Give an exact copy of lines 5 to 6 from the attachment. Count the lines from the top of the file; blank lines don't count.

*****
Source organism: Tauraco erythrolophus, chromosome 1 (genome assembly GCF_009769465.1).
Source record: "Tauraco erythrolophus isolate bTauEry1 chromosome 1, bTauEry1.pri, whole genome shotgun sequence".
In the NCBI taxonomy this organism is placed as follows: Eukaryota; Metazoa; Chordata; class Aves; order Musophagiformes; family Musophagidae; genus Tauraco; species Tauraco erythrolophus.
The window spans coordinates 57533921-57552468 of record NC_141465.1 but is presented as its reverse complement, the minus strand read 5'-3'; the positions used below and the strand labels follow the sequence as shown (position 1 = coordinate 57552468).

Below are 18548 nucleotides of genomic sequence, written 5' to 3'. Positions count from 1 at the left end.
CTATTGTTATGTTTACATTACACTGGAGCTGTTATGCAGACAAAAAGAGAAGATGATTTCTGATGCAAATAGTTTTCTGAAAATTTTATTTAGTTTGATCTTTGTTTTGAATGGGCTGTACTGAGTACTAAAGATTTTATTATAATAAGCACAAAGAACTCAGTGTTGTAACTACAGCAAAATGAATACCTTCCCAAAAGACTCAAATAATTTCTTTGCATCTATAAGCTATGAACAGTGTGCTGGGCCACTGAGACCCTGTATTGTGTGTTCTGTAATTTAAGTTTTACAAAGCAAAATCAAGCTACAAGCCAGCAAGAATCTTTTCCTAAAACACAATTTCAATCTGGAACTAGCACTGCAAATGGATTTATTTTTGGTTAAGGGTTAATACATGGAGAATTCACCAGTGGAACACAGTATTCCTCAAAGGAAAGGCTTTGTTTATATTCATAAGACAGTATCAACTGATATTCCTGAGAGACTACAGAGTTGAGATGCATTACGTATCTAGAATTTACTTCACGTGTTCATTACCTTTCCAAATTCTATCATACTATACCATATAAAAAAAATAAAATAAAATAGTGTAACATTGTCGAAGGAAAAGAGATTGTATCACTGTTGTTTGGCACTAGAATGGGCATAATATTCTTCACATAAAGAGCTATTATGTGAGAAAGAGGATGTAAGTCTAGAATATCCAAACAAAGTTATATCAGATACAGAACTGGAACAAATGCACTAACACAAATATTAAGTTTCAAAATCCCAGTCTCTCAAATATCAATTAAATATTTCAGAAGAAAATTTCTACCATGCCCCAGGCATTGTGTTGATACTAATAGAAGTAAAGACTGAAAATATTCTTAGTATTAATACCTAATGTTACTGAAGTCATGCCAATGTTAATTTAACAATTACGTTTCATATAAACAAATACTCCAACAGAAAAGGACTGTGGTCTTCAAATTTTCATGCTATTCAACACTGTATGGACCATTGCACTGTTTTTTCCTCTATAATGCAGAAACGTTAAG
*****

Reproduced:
Below are 18548 nucleotides of genomic sequence, written 5' to 3'. Positions count from 1 at the left end.
CTATTGTTATGTTTACATTACACTGGAGCTGTTATGCAGACAAAAAGAGAAGATGATTTCTGATGCAAATAGTTTTCTGAAAATTTTATTTAGTTTGATCTTTGTTTTGAATGGGCTGTACTGAGTACTAAAGATTTTATTATAATAAGCACAAAGAACTCAGTGTTGTAACTACAGCAAAATGAATACCTTCCCAAAAGACTCAAATAATTTCTTTGCATCTATAAGCTATGAACAGTGTGCTGGGCCACTGAGACCCTGTATTGTGTGTTCTGTAATTTAAGTTTTACAAAGCAAAATCAAGCTACAAGCCAGCAAGAATCTTTTCCTAAAACACAATTTCAATCTGGAACTAGCACTGCAAATGGATTTATTTTTGGTTAAGGGTTAATACATGGAGAATTCACCAGTGGAACACAGTATTCCTCAAAGGAAAGGCTTTGTTTATATTCATAAGACAGTATCAACTGATATTCCTGAGAGACTACAGAGTTGAGATGCATTACGTATCTAGAATTTACTTCACGTGTTCATTACCTTTCCAAATTCTATCATACTATACCATATAAAAAAAATAAAATAAAATAGTGTAACATTGTCGAAGGAAAAGAGATTGTATCACTGTTGTTTGGCACTAGAATGGGCATAATATTCTTCACATAAAGAGCTATTATGTGAGAAAGAGGATGTAAGTCTAGAATATCCAAACAAAGTTATATCAGATACAGAACTGGAACAAATGCACTAACACAAATATTAAGTTTCAAAATCCCAGTCTCTCAAATATCAATTAAATATTTCAGAAGAAAATTTCTACCATGCCCCAGGCATTGTGTTGATACTAATAGAAGTAAAGACTGAAAATATTCTTAGTATTAATACCTAATGTTACTGAAGTCATGCCAATGTTAATTTAACAATTACGTTTCATATAAACAAATACTCCAACAGAAAAGGACTGTGGTCTTCAAATTTTCATGCTATTCAACACTGTATGGACCATTGCACTGTTTTTTCCTCTATAATGCAGAAACGTTAAG